Most species of this family yield fine timber, the cortex is a good substitute for hemp , the fruit are edible, and the seed oil is used medicinally and industrially. Many species of Ulmaceae are cultivated, and it is not always certain whether specimens are from wild or cultivated plants .[1]

Genus Zelkova

Trees , deciduous. Branchlets never spinose , never corky or winged . Stipules 2, free , linear-lanceolate, caducous , leaving a short transverse scar on each side of leaf base . Leaves distichous, margin serrate to crenate ; venation pinnate; secondary veins extending to margin, each ending in a tooth . Flowers appearing at same time as leaves, polygamous. Male flowers: clustered in proximal leaf axil of young branchlets. Perianth campanulate , 4-6(or 7) -lobed. Stamens equal in number to perianth lobes; filaments short, erect . Female and bisexual flowers: usually solitary or rarely 2-4-clustered in distal leaf axil of young branchlets. Perianth 4-6-parted, tepals imbricate. Staminodes absent or rarely developed. Ovary sessile; ovule pendulous, slightly amphitropous . Style excentric. Drupes oblique , dorsally keeled ; endocarp hard; perianth persistent; stigmas beak-shaped. Seed slightly compressed , apex concave ; endosperm absent; embryo curved ; cotyledons broad, apically slightly notched to 2-lobed. 2n = 28.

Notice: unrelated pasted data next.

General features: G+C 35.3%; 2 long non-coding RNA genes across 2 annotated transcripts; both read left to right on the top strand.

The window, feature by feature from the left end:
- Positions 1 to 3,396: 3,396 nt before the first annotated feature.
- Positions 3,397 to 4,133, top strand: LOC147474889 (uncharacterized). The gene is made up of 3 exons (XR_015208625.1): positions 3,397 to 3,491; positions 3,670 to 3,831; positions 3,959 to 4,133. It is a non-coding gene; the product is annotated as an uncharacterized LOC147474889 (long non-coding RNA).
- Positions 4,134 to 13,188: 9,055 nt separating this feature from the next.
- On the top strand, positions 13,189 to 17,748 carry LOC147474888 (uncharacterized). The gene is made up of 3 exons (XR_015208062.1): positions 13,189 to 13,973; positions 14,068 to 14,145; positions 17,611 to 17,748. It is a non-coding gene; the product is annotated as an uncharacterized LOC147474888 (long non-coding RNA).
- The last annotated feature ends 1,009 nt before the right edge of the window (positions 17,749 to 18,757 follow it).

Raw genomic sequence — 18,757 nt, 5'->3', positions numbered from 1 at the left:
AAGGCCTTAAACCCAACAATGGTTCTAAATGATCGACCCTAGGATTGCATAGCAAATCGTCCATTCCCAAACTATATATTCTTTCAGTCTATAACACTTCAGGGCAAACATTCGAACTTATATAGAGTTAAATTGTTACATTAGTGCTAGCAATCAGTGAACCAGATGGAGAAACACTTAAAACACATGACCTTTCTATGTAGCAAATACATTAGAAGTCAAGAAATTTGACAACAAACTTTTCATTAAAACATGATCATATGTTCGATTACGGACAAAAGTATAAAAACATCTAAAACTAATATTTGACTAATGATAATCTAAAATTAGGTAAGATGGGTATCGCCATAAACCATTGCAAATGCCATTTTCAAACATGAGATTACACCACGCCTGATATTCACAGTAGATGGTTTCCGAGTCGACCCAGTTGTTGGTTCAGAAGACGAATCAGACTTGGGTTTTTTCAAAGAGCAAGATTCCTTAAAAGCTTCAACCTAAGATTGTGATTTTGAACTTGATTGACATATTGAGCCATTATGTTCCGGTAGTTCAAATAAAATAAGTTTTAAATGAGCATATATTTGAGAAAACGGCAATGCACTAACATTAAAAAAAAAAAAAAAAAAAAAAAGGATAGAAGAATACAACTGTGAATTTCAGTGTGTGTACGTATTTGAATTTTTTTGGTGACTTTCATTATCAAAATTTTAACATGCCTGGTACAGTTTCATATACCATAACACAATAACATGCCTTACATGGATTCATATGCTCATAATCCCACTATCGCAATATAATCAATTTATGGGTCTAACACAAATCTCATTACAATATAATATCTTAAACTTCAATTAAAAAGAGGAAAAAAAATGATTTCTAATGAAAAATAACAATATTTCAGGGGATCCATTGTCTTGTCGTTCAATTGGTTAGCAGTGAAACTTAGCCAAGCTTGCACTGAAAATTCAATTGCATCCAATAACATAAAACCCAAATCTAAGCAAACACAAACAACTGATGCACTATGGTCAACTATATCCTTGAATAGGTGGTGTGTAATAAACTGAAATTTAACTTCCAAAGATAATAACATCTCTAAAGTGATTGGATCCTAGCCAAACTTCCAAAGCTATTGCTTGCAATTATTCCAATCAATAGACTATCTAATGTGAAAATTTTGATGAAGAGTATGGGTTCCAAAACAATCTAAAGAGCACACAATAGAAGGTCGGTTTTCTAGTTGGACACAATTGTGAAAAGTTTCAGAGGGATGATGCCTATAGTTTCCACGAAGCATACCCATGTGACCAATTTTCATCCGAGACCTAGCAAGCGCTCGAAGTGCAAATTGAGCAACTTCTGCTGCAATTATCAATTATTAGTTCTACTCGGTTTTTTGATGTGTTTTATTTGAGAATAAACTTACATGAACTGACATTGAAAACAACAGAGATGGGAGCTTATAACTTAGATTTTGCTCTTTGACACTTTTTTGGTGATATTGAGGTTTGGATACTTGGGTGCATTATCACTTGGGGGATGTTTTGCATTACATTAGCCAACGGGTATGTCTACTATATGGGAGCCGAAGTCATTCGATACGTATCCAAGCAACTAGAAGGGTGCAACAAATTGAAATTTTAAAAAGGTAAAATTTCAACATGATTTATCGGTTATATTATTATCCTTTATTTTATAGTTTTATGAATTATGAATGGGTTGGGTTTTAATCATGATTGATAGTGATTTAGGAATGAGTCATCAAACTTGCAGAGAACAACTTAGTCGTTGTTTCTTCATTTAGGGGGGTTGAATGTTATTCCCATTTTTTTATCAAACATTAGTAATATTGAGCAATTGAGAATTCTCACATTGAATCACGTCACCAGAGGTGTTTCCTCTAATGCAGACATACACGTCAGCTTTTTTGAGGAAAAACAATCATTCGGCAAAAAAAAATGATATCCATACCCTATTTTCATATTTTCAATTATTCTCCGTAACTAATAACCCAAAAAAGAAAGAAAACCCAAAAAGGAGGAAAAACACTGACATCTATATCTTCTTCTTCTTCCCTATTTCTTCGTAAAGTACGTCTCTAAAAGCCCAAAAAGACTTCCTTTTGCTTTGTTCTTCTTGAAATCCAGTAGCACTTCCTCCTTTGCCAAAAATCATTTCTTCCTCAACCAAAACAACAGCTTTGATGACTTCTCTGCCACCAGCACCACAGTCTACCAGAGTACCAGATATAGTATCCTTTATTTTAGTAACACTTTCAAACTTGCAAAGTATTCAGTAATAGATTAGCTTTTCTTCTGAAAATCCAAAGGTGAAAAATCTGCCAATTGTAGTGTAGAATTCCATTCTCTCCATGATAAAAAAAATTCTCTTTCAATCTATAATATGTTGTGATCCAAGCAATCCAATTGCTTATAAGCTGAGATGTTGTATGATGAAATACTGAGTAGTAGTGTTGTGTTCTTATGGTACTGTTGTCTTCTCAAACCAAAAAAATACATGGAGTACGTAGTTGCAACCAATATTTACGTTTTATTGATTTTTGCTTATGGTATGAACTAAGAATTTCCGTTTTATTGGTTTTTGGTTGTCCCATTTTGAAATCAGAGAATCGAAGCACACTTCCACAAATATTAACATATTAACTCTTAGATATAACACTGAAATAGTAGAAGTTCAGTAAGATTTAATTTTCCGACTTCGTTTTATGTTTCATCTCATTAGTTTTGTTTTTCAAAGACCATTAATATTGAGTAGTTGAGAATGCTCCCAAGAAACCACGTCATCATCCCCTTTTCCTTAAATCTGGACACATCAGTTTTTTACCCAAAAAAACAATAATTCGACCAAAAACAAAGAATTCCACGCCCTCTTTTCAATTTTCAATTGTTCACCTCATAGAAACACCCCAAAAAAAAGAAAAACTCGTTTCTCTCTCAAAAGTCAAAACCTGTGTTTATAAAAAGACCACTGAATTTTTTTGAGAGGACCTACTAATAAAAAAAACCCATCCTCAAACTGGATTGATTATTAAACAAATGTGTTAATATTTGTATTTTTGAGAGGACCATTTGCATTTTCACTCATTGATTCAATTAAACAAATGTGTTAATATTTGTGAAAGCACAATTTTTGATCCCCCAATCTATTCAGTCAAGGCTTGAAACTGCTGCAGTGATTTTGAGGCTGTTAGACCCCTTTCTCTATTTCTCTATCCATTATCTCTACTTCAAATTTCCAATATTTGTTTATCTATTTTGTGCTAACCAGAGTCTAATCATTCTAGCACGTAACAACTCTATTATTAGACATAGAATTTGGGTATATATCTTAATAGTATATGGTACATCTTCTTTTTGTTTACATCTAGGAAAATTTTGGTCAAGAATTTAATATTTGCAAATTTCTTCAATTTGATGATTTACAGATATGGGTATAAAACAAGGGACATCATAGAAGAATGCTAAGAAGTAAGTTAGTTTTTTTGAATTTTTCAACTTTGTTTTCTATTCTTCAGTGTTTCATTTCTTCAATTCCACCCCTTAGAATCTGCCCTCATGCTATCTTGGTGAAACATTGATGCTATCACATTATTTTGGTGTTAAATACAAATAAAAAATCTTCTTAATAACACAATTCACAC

Five species: E and SW Asia, SE Europe; three species (two endemic) in China.[2]

Physical Description

Species Zelkova serrata

Trees , to 30 m tall, d.b.h. to 1 m, deciduous. Bark grayish white to grayish brown, exfoliating. Branchlets brownish purple to brown, pubescent or glabrescent . Winter buds conic-ovoid to ovoid . Stipules brownish purple, lanceolate, 7-9 mm. Petiole 2-6 mm, pubescent; leaf blade elliptic to ovate-lanceolate, 3-10 × 1.5-5 cm, papery to thickly papery, glabrous or abaxially sparsely pubescent along veins, adaxially sparsely hispid , base slightly oblique , rounded , or shallowly cordate, margin serrate to crenate , apex caudate-acuminate; secondary veins 9-15 on each side of midvein . Male flowers: shortly pedicellate , ca. 3 mm in diam. Perianth (5 or) 7(or 8) -parted to middle . Female flowers: subsessile , ca. 1.5 mm in diam. Perianth 4- or 5(or 6) -parted. Ovary pubescent. Drupes pea green, subsessile, 2.5-3.5 mm in diam., surface covered by an irregular network of low ridges . Fl. Apr, fr. Sep-Nov. 2n = 28. [source]